SmartSynch’s Partnership Process


Tim J. Smith, PhD
Founder and CEO, Wiglaf Pricing

Published March 19, 2003

While partnerships may be economically efficient, many small technology-driven companies have difficulties establishing them. SmartSynch, with 18 major utility clients, is much smaller than Itron, who brings over 2000 utility clients globally. How did they convince Itron to partner?

Mr. Rodgers, CEO of SmartSynch, shared the process to founding this strategic partnership.

In January of 2002, Mr. Rodgers met LeRoy Nosbaum, CEO of Itron, at a JP Morgan conference in New York City. Suspecting that there might be ground for forging a relationship, Mr. Rodgers called Mr. Nosbaum a week later for an appointment. Mr. Nosbaum deferred to confer with his senior executive team. Another week passed, and Mr. Rodgers followed up. Like most first efforts in establishing a relationship between small and large firms, Itron turned down SmartSynch. They believed that SmartSynch’s offering was competitive in nature and not complimentary.

Mr. Rodgers considered Itron’s rejection and concluded that the potential relationship deserved a second try. He called back and again requested an appointment to clarify the partnership potential and break out of a pigeonhole. Mr. Nosbaum directed Mr. Rodgers to meet with Russ Vanos, Vice President of the Electric Business Unit at Itron, who would ultimately be responsible for distributing SmartSynch’s product should a partnership emerge.

Mr. Rodgers, along with key members of his management team, met Mr. Vanos and key members of his management team at an industry conference in Miami in February 2002. During the meeting, SmartSynch presented their ideas about the potential partnership. The key issue for SmartSynch in this meeting was to get out the right information. After this meeting, Itron agreed to further explore the relationship.

Shortly there after, SmartSynch’s management team flew from Jackson, MS to Spokane, WA. Greeting them was the senior management team of Itron, including the CEO, general managers, product development, sales and business development, and finance. The key objective of this meeting was to discuss the complimentary vs. competitive nature of the two product offerings and to receive support for the partnership from all groups within Itron.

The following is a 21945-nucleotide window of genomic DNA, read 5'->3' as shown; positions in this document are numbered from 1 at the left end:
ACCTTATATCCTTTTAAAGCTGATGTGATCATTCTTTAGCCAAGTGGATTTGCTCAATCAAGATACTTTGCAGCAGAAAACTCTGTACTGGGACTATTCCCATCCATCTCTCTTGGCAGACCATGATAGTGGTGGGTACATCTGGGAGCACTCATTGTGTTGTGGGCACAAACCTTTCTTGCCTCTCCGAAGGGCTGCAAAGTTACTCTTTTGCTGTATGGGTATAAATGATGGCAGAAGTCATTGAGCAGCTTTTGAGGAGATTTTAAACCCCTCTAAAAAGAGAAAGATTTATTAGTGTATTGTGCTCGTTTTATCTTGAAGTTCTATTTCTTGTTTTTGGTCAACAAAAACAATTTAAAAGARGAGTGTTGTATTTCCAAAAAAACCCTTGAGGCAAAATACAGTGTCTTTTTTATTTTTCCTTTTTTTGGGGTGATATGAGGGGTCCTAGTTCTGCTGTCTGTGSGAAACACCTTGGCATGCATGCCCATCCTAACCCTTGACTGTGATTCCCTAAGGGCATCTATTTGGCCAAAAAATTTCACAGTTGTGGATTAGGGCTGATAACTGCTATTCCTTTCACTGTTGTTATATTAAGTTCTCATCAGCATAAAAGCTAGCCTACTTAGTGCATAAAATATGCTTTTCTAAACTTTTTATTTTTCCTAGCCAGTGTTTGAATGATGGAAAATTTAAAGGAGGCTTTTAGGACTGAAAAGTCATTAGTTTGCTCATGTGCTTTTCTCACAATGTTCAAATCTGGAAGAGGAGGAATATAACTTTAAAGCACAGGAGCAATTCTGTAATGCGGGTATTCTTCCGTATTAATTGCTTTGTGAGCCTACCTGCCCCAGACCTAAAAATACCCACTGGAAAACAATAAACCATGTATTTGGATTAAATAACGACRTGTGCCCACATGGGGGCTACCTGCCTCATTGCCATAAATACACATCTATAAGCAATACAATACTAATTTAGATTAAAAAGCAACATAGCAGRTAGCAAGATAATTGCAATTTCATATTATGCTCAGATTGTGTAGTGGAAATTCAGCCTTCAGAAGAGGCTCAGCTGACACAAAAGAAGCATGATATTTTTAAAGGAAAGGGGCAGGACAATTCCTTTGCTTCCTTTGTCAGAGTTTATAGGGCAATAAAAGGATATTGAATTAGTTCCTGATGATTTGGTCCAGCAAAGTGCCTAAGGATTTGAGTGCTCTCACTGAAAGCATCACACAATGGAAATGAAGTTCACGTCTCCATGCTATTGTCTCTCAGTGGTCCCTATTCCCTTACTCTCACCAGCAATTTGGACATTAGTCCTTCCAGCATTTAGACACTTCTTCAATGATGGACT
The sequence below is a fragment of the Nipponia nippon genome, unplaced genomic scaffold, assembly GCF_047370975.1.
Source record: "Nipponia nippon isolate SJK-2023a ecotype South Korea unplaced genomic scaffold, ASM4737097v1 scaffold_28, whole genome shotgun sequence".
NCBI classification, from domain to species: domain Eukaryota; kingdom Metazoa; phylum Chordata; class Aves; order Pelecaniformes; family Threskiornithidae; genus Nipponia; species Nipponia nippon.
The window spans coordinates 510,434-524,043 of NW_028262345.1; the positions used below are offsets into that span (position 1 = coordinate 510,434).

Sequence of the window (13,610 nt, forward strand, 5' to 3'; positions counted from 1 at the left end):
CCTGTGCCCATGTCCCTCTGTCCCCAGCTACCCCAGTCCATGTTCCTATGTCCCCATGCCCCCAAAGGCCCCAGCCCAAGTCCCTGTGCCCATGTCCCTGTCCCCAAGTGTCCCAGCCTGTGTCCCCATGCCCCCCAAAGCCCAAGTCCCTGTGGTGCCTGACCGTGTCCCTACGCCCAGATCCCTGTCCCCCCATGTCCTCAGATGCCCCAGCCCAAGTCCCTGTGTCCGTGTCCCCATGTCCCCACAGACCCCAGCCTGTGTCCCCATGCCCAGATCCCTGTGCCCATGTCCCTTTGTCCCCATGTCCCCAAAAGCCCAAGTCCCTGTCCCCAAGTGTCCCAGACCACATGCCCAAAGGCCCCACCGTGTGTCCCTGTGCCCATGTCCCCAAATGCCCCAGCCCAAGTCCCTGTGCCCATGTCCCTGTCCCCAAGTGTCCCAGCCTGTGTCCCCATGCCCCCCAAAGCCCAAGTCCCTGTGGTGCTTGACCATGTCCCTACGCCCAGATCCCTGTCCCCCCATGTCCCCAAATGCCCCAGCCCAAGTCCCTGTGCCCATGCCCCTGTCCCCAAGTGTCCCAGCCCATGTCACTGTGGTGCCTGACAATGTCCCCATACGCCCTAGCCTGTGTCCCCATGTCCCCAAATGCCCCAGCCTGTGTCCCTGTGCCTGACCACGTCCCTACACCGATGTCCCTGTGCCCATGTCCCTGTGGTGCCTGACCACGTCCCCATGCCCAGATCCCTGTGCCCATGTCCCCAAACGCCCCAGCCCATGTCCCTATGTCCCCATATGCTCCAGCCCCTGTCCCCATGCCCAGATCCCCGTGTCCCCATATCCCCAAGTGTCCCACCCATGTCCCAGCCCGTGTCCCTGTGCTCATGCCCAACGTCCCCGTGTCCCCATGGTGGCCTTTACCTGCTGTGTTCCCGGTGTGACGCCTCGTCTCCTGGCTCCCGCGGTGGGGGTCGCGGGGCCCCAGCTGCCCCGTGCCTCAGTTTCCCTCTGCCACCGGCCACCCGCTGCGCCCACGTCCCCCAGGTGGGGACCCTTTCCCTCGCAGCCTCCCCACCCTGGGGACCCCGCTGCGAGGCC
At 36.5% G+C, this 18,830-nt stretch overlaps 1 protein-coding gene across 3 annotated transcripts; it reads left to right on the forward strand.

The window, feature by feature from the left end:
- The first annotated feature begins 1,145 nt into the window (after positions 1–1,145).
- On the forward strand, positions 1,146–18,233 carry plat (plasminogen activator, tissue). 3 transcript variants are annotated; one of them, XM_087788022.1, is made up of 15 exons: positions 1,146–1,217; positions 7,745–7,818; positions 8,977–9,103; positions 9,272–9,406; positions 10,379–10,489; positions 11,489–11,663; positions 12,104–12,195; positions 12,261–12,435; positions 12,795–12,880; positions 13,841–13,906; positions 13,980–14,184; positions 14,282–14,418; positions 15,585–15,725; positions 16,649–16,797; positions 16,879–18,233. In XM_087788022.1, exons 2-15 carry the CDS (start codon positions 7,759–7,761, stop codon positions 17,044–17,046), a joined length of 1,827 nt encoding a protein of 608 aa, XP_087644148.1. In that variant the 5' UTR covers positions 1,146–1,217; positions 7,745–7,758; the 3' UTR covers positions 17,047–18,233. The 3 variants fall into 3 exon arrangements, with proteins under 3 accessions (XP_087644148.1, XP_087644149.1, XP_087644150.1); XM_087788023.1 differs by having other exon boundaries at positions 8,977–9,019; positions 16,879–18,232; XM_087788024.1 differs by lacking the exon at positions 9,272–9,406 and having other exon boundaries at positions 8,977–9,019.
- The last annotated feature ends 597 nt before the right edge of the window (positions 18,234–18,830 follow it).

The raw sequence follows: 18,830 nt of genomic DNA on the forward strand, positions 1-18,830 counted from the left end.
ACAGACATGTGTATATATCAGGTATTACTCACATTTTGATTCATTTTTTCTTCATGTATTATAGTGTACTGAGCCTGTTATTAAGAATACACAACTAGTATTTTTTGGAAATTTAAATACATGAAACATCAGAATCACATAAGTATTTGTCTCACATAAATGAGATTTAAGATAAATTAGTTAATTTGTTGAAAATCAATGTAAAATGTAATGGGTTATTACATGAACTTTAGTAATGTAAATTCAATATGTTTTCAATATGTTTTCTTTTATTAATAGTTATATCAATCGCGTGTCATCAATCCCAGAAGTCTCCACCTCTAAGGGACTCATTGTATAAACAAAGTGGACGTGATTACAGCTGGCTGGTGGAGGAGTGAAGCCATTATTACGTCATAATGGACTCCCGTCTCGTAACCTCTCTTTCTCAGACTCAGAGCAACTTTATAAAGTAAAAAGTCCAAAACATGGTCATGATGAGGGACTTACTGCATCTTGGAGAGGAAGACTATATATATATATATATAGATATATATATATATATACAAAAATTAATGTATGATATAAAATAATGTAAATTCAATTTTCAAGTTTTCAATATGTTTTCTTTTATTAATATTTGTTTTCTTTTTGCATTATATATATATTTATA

Over the next several months, product mangers, sales, and technical support met to examine the potential for a relationship. They concluded that their offerings were indeed complimentary. By June, a letter of intent was executed and the formation of the partnership agreement began. Team synergy was key in facilitating the legal arrangements. Once finalized, SmartSynch’s board approved the agreement.

By September of 2002, nine months later, the distribution partnership was announced. Immediately afterwards, the two teams began working on the back-office integration to facilitate the sales and marketing effort. Nine months is quick for an extensive relationship between two partners with little prior experience in distribution arrangements. Well done SmartSynch and Itron.

For further discussion on the difficulties small firms face in forging meaningful partnership arrangements, see Channel Conflict of Interest, printed July 17, 2002 in the Wiglaf Journal. (

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About The Author

Tim J. Smith, PhD, is the founder and CEO of Wiglaf Pricing, an Adjunct Professor of Marketing and Economics at DePaul University, and the author of Pricing Done Right (Wiley 2016) and Pricing Strategy (Cengage 2012). At Wiglaf Pricing, Tim leads client engagements. Smith’s popular business book, Pricing Done Right: The Pricing Framework Proven Successful by the World’s Most Profitable Companies, was noted by Dennis Stone, CEO of Overhead Door Corp, as "Essential reading… While many books cover the concepts of pricing, Pricing Done Right goes the additional step of applying the concepts in the real world." Tim’s textbook, Pricing Strategy: Setting Price Levels, Managing Price Discounts, & Establishing Price Structures, has been described by independent reviewers as “the most comprehensive pricing strategy book” on the market. As well as serving as the Academic Advisor to the Professional Pricing Society’s Certified Pricing Professional program, Tim is a member of the American Marketing Association and American Physical Society. He holds a BS in Physics and Chemistry from Southern Methodist University, a BA in Mathematics from Southern Methodist University, a PhD in Physical Chemistry from the University of Chicago, and an MBA with high honors in Strategy and Marketing from the University of Chicago GSB.